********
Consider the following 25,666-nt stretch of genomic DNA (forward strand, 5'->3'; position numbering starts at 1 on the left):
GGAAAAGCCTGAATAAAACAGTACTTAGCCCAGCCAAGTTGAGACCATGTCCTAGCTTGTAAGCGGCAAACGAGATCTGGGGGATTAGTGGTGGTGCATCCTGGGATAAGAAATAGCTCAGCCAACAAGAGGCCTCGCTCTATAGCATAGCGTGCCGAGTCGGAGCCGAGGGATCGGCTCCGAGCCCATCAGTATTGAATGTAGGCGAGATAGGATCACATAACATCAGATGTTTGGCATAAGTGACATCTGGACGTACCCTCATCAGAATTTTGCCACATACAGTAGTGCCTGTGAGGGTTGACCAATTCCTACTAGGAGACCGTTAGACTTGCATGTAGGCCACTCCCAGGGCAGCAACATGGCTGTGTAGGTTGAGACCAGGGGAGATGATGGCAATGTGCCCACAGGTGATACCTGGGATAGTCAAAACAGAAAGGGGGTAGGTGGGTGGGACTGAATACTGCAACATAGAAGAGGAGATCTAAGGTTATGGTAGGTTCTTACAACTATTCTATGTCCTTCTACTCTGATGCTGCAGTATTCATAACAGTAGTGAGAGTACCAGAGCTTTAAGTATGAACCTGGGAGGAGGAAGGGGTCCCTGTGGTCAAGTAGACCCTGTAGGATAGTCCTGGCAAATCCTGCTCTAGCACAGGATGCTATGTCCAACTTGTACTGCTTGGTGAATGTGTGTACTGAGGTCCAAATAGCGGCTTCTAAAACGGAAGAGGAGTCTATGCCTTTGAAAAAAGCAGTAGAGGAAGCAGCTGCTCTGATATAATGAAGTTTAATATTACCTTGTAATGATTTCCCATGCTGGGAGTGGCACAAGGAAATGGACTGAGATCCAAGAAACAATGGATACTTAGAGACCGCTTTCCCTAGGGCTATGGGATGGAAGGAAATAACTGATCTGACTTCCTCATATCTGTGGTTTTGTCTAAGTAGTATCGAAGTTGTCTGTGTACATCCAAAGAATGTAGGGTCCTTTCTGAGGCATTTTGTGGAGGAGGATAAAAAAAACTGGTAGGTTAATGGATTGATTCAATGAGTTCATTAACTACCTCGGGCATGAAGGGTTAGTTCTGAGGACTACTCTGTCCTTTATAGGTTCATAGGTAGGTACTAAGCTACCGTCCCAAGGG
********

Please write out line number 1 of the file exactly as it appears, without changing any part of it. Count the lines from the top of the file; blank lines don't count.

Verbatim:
Consider the following 25,666-nt stretch of genomic DNA (forward strand, 5'->3'; position numbering starts at 1 on the left):